Thinking of relocating and want something totally different than what you may be used to? Consider Qatar, now the world’s richest country where electricity, water and health care are free for citizens.
According to Arabian Business, the small, oil-rich Middle East nation of Qatar recently beat out previous leader Luxembourg for the world’s highest per capita Gross Domestic Product. Data from the International Monetary Fund indicates that Qatar’s GDP per capita stands at $88,221 and could rise to $111,963 by 2016.
Qatar is a country of 850,000 to 1.7 million, depending on which estimate you accept. It has only been independent since 1971 and has been governed by Amir Hamad since 1995 when he disposed his father in a bloodless coup.
For Qatari citizens, who make up around 15% of the population, life is sweet. Electricity, water and health care are free, the government sends pension checks and loans can be had at low cost. Being rich is considered somewhat of a birthright for native Qataris.
Aside from the 15% citizens in the country, the rest are foreign workers, ranging from Western financiers and energy executives to temporary laborers from India, Pakistan and other Asian countries. There are approximately 8,000 U.S. citizens living in Qatar, many who work in the oil industry.
Though alcohol is illegal in the approximately 75% Muslim country, you can still purchase it at certain hotels as long as you have a permit. Importing pork, drugs and pornography is also illegal in Qatar.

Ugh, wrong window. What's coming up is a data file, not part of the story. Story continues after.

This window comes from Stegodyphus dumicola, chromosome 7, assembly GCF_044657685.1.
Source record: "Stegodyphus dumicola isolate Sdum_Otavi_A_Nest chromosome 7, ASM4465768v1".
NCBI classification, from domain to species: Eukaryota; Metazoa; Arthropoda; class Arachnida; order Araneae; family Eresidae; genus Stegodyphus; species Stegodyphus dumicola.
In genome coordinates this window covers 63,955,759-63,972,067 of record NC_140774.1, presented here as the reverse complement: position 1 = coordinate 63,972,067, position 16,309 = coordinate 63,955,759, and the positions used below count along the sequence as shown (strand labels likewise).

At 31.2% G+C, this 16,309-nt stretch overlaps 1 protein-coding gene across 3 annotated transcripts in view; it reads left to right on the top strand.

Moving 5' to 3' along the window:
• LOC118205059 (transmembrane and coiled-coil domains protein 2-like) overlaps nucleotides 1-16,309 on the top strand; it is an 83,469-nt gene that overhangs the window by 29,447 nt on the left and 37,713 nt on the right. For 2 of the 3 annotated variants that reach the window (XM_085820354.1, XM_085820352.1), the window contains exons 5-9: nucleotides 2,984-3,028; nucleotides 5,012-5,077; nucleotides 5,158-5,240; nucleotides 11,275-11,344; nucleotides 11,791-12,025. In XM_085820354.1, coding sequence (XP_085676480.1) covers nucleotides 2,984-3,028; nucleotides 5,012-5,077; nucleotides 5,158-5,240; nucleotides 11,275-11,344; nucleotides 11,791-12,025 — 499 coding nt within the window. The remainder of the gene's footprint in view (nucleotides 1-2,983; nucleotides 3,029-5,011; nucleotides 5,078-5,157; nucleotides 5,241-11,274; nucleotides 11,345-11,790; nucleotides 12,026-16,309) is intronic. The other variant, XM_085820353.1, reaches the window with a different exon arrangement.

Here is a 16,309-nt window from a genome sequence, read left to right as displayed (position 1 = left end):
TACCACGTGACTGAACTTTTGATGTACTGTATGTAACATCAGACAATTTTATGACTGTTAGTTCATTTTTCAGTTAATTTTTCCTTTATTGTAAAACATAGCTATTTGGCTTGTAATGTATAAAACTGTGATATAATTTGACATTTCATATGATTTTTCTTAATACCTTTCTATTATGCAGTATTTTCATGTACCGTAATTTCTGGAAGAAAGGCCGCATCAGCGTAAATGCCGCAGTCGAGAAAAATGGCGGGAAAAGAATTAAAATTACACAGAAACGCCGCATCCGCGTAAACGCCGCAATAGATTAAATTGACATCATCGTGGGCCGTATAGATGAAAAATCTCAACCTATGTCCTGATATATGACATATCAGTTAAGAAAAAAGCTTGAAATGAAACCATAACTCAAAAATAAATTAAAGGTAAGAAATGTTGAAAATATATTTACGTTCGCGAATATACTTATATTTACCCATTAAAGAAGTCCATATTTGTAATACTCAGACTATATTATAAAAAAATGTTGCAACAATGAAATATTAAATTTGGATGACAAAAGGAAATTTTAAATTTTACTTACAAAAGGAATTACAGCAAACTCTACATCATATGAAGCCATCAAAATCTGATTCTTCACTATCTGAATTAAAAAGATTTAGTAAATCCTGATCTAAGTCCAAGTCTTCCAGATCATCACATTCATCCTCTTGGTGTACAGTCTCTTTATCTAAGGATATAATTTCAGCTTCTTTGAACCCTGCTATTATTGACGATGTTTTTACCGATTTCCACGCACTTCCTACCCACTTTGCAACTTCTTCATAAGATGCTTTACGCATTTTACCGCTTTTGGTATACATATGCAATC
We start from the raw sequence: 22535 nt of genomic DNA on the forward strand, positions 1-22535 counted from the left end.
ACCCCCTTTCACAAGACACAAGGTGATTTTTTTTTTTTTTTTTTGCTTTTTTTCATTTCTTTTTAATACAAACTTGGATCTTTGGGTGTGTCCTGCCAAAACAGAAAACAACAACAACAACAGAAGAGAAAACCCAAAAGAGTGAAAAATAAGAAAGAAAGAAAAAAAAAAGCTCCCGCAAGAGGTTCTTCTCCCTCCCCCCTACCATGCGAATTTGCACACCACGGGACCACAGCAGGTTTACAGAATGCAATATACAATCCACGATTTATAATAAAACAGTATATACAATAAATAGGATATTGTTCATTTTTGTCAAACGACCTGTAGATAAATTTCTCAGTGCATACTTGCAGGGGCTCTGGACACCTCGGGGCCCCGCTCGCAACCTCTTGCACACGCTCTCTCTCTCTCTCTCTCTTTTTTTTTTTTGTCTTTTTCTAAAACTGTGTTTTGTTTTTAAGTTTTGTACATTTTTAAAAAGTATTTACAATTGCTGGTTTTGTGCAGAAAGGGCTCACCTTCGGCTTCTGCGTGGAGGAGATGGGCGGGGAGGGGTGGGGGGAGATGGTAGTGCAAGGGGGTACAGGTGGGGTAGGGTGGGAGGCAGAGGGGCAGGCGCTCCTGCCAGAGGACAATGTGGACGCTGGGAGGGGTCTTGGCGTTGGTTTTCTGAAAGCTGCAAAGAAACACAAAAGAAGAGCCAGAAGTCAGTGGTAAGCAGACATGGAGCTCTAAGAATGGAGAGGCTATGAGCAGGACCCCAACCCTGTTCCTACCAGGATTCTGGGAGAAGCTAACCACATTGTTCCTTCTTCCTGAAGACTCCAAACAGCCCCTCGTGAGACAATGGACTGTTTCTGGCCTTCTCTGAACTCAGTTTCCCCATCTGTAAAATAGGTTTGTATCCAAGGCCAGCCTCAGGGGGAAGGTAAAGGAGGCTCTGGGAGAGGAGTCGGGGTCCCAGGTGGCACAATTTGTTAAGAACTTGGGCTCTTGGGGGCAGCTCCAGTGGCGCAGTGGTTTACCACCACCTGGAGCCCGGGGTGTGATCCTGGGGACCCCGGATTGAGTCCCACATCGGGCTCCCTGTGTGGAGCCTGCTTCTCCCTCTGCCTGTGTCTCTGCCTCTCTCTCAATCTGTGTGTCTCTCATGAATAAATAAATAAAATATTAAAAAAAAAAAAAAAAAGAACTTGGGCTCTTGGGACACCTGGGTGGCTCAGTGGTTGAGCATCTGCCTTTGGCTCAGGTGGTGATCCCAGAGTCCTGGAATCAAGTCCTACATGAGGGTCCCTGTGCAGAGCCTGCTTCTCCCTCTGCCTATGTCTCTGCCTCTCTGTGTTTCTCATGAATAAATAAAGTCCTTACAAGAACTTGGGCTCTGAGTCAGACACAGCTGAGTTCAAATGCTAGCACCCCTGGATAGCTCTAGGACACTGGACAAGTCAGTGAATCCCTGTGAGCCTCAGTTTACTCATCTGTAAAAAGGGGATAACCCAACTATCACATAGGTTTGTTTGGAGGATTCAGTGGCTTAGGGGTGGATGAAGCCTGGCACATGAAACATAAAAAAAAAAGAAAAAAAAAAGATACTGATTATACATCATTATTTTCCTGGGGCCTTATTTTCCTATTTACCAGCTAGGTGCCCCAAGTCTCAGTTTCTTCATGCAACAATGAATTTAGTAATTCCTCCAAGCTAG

Over half the country resides in the capital city of Doha and a large number of these individuals are expatriates, including both legal and illegal foreigners. Many estimates suggest that foreigners actually outnumber Arabs in Qatar.
Qatar overall is very young and largely male. With only 1.5% of the population older than 65, there are 1.99 males to every female primarily because of the high number of imported laborers.
Women in Qatar are permitted to drive and tend to have more equality than in nations like Saudi Arabia, however many, especially Qatari citizens, still dress in traditional garb.
Qatar was selected as the location for the 2022 World Cup and the country is expecting to spend $65 billion in preparations for the tournament, including building an and installing air-conditioning in new stadiums.
The leader of the Al Thani ruling family, Sheikh Hamad is worth $2 billion on his own while family members are paid in order of their proximity to the Sheikh.
Visitors and expatriates should note that during the Muslim holy month of Ramadan, non-Muslims are expected to observe. Anyone seen eating, smoking, drinking, singing or displaying physical affection in public can be arrested.
Source: Business Insider